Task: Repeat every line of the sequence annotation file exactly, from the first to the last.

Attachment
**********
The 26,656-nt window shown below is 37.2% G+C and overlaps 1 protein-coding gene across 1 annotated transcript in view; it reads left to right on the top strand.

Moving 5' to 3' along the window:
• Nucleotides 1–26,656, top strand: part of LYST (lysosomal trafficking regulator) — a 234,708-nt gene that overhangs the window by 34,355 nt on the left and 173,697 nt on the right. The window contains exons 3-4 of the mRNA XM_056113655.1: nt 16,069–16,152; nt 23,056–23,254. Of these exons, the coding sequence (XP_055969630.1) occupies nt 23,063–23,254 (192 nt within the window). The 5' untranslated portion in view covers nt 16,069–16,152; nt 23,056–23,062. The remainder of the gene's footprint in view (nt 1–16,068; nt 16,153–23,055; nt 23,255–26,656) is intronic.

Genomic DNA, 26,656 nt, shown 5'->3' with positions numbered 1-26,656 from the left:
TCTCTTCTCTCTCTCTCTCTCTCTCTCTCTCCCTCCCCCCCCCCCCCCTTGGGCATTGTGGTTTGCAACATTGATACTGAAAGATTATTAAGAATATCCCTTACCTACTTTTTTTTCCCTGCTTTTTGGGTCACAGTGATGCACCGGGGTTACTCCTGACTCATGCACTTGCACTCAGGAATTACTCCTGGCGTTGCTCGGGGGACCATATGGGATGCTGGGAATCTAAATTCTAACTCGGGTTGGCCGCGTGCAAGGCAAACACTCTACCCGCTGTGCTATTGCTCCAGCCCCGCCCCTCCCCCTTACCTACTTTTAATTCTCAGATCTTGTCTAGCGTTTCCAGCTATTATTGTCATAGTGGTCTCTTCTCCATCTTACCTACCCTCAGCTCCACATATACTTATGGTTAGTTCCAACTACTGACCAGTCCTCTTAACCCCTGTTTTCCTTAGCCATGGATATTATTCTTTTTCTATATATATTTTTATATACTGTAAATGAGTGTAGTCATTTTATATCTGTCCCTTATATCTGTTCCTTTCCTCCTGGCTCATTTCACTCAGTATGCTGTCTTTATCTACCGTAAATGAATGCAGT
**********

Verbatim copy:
The 26,656-nt window shown below is 37.2% G+C and overlaps 1 protein-coding gene across 1 annotated transcript in view; it reads left to right on the top strand.

Moving 5' to 3' along the window:
• Nucleotides 1–26,656, top strand: part of LYST (lysosomal trafficking regulator) — a 234,708-nt gene that overhangs the window by 34,355 nt on the left and 173,697 nt on the right. The window contains exons 3-4 of the mRNA XM_056113655.1: nt 16,069–16,152; nt 23,056–23,254. Of these exons, the coding sequence (XP_055969630.1) occupies nt 23,063–23,254 (192 nt within the window). The 5' untranslated portion in view covers nt 16,069–16,152; nt 23,056–23,062. The remainder of the gene's footprint in view (nt 1–16,068; nt 16,153–23,055; nt 23,255–26,656) is intronic.

Genomic DNA, 26,656 nt, shown 5'->3' with positions numbered 1-26,656 from the left:
TCTCTTCTCTCTCTCTCTCTCTCTCTCTCTCCCTCCCCCCCCCCCCCCTTGGGCATTGTGGTTTGCAACATTGATACTGAAAGATTATTAAGAATATCCCTTACCTACTTTTTTTTCCCTGCTTTTTGGGTCACAGTGATGCACCGGGGTTACTCCTGACTCATGCACTTGCACTCAGGAATTACTCCTGGCGTTGCTCGGGGGACCATATGGGATGCTGGGAATCTAAATTCTAACTCGGGTTGGCCGCGTGCAAGGCAAACACTCTACCCGCTGTGCTATTGCTCCAGCCCCGCCCCTCCCCCTTACCTACTTTTAATTCTCAGATCTTGTCTAGCGTTTCCAGCTATTATTGTCATAGTGGTCTCTTCTCCATCTTACCTACCCTCAGCTCCACATATACTTATGGTTAGTTCCAACTACTGACCAGTCCTCTTAACCCCTGTTTTCCTTAGCCATGGATATTATTCTTTTTCTATATATATTTTTATATACTGTAAATGAGTGTAGTCATTTTATATCTGTCCCTTATATCTGTTCCTTTCCTCCTGGCTCATTTCACTCAGTATGCTGTCTTTATCTACCGTAAATGAATGCAGT